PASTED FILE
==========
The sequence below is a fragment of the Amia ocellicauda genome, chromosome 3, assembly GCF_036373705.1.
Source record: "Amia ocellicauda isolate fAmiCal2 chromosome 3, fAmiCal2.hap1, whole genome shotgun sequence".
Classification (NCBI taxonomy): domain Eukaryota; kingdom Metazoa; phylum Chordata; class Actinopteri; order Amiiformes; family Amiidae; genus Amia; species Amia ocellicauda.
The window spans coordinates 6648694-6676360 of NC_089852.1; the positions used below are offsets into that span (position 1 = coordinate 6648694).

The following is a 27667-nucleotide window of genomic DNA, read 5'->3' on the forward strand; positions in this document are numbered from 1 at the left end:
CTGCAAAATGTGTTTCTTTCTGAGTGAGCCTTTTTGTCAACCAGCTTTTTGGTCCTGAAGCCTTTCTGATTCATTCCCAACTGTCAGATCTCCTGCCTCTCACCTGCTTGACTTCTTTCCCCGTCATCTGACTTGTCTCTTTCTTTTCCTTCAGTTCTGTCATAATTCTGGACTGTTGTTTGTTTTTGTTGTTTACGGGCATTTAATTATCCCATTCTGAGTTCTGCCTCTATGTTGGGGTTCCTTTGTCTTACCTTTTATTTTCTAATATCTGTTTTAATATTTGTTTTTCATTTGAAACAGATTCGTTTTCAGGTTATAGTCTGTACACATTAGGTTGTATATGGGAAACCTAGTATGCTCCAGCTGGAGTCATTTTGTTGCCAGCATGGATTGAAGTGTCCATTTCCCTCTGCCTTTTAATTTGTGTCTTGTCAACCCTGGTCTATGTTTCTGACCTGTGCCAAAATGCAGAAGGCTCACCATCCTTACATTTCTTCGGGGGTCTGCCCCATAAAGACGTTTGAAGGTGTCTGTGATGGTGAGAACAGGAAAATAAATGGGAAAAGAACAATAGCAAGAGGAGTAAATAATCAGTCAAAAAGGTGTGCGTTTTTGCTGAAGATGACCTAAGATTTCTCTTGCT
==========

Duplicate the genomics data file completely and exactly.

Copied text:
The sequence below is a fragment of the Amia ocellicauda genome, chromosome 3, assembly GCF_036373705.1.
Source record: "Amia ocellicauda isolate fAmiCal2 chromosome 3, fAmiCal2.hap1, whole genome shotgun sequence".
Classification (NCBI taxonomy): domain Eukaryota; kingdom Metazoa; phylum Chordata; class Actinopteri; order Amiiformes; family Amiidae; genus Amia; species Amia ocellicauda.
The window spans coordinates 6648694-6676360 of NC_089852.1; the positions used below are offsets into that span (position 1 = coordinate 6648694).

The following is a 27667-nucleotide window of genomic DNA, read 5'->3' on the forward strand; positions in this document are numbered from 1 at the left end:
CTGCAAAATGTGTTTCTTTCTGAGTGAGCCTTTTTGTCAACCAGCTTTTTGGTCCTGAAGCCTTTCTGATTCATTCCCAACTGTCAGATCTCCTGCCTCTCACCTGCTTGACTTCTTTCCCCGTCATCTGACTTGTCTCTTTCTTTTCCTTCAGTTCTGTCATAATTCTGGACTGTTGTTTGTTTTTGTTGTTTACGGGCATTTAATTATCCCATTCTGAGTTCTGCCTCTATGTTGGGGTTCCTTTGTCTTACCTTTTATTTTCTAATATCTGTTTTAATATTTGTTTTTCATTTGAAACAGATTCGTTTTCAGGTTATAGTCTGTACACATTAGGTTGTATATGGGAAACCTAGTATGCTCCAGCTGGAGTCATTTTGTTGCCAGCATGGATTGAAGTGTCCATTTCCCTCTGCCTTTTAATTTGTGTCTTGTCAACCCTGGTCTATGTTTCTGACCTGTGCCAAAATGCAGAAGGCTCACCATCCTTACATTTCTTCGGGGGTCTGCCCCATAAAGACGTTTGAAGGTGTCTGTGATGGTGAGAACAGGAAAATAAATGGGAAAAGAACAATAGCAAGAGGAGTAAATAATCAGTCAAAAAGGTGTGCGTTTTTGCTGAAGATGACCTAAGATTTCTCTTGCT